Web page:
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IRS Pilots Pre-Examination Compliance Program for Retirement Plans

In its recent June Employee Plans newsletter, the Internal Revenue Service (IRS) announced the launch of a 90-day pre-examination compliance pilot program. Under the program, the IRS will notify a plan sponsor that its retirement plan has been selected for pre-examination. The notification will provide the sponsor with 90 days to review retirement plan documents and operations to determine compliance with current tax law. If the sponsor does not respond within 90 days, the IRS will contact the sponsor to schedule an examination.

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Supreme Court Decides Marietta Memorial Hospital Employee Health Benefit Plan v. DaVita Inc.

On June 21, 2022, the Supreme Court decided Marietta Memorial Hospital Employee Health Benefit Plan v. DaVita Inc., No. 20-1641, holding that a group health plan that uniformly provides limited benefits for outpatient dialysis to all plan participants does not violate the Medicare Secondary Payer statute (MSPS).

Individuals enrolled in Marietta Memorial Hospital’s employer-sponsored group health plan (the “Plan”) sought treatment from DaVita for end-stage renal disease (ESRD). After DaVita treated those patients, it submitted claims to the Plan for payment. The Plan paid only a small portion of those claims based on terms in its plan document applicable to all plan participants that purported to limit the reimbursement rates for renal dialysis treatments. DaVita sued the Plan and alleged that the Plans’ reimbursement limitations violated the MSPS.

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Deadline Approaches for Employers to Post Machine-Readable Files on a Public Website

The July 1st deadline is quickly approaching for non-grandfathered group health plans and issuers to publicly disclose, in accordance with the Transparency in Coverage Final Rules, price information in machine-readable files for the plan year beginning on or after January 1, 2022.   The two machine-readable files must show (1) in-network negotiated provider rates for covered items and services and (2) out-of-network allowed amounts and billed charges for covered items and services.

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ERISA Litigation Roundup: Sixth Circuit Holds ERISA § 502(a)(2) Claims May Not Be Arbitrated Absent Plan Consent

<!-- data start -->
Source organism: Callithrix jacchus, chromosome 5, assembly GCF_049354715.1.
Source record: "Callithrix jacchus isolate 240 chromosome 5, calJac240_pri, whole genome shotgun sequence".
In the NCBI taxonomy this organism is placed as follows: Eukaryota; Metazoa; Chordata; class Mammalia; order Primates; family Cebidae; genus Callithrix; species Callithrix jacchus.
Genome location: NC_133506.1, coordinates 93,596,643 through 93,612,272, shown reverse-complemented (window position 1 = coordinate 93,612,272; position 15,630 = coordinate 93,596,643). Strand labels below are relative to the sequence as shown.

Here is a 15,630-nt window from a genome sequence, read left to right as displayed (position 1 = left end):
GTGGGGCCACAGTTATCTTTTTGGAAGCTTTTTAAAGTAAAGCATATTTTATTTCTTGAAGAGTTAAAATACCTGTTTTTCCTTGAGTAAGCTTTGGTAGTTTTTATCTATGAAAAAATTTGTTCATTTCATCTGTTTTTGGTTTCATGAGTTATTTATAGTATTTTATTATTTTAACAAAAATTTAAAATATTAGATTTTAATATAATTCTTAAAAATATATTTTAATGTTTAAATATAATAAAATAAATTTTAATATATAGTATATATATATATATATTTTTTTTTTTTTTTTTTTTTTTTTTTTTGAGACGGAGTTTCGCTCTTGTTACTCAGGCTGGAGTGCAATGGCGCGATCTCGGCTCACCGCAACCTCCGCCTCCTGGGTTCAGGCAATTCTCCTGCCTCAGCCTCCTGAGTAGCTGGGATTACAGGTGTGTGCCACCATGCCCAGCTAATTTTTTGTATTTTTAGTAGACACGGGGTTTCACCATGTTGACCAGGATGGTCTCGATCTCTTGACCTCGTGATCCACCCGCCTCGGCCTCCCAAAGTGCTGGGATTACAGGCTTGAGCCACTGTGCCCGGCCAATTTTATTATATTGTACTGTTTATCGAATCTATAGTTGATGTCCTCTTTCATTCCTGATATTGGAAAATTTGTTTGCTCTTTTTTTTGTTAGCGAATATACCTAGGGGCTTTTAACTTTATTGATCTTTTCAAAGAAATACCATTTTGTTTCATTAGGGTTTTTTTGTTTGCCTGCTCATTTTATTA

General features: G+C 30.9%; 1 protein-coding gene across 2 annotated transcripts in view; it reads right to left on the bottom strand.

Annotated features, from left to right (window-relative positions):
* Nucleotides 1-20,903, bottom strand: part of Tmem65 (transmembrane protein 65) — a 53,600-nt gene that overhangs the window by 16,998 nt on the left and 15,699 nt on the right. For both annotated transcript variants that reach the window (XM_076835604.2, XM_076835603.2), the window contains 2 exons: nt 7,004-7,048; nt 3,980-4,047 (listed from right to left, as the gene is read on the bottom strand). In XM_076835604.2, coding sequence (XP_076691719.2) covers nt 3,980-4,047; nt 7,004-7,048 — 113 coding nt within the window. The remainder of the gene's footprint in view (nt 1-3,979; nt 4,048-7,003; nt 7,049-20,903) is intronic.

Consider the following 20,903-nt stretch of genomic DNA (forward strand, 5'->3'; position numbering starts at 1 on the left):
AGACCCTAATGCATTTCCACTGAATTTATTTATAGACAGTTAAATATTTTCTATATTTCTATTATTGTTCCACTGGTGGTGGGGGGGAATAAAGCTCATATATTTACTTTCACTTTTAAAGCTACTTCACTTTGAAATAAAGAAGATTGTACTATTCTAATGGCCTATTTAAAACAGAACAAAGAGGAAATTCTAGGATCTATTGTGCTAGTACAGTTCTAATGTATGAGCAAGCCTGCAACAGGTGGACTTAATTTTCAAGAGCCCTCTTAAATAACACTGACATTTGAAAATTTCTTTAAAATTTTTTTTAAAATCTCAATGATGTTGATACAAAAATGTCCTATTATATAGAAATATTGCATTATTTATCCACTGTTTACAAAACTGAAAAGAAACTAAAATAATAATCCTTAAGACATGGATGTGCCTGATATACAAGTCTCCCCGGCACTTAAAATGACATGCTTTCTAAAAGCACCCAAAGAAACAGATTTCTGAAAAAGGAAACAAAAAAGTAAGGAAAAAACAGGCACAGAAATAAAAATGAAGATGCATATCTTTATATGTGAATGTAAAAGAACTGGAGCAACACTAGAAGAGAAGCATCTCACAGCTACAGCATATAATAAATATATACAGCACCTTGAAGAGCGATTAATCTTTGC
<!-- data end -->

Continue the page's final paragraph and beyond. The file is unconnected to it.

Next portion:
On April 27, 2022, the Sixth Circuit decided Hawkins v. Cintas Corporation, No. 21-3156, holding that claims for breach of fiduciary duty under § 502(a)(2) of the Employment Retirement Income Security Act of 1974 (ERISA), belong to the plan, and plaintiffs asserting such claims for alleged harm to their individual retirement accounts in defined contribution plans may not be compelled to arbitrate those claims absent the plan’s consent.

Hawkins is a putative class action that participants in an ERISA-governed defined-contribution retirement plan filed on behalf of the plan against Cintas Corporation, their former employer and the plan’s sponsor, under ERISA § 502(a)(2). The plaintiffs alleged that Cintas had breached fiduciary duties it owed to them under ERISA in connection with its administration of the plan, causing losses to the plan.

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ERISA Litigation Roundup: Ninth Circuit Partially Reverses Dismissal of Two Proposed Class Actions

The U.S. Court of Appeals for the Ninth Circuit partially reversed the dismissal of two proposed class actions alleging mismanagement of separate 401(k) plans in violation of ERISA. In Davis v. Salesforce.com, Inc., 2022 WL 105557 (9th Cir. Apr. 8, 2022), participants in 401(k) plan claimed that Salesforce.com, its board of directors, investment committee and executives breached their fiduciary duties by imprudently selecting and retaining relatively high-cost investments and failing to investigate less expensive alternatives, despite the availability of lower-cost options with identical or substantially similar underlying assets. The district court dismissed the plaintiffs’ complaint in its entirety, noting that it lacked adequate factual support. Specifically, the district court held that the allegations regarding alternative share classes, without more, were insufficient to state a claim; the complaint improperly attempted to compare passive funds with actively managed funds; and there is no obligation to offer alternatives such as collective investment trusts (CITs), and, in any event, CITs are not meaningful comparators to mutual funds.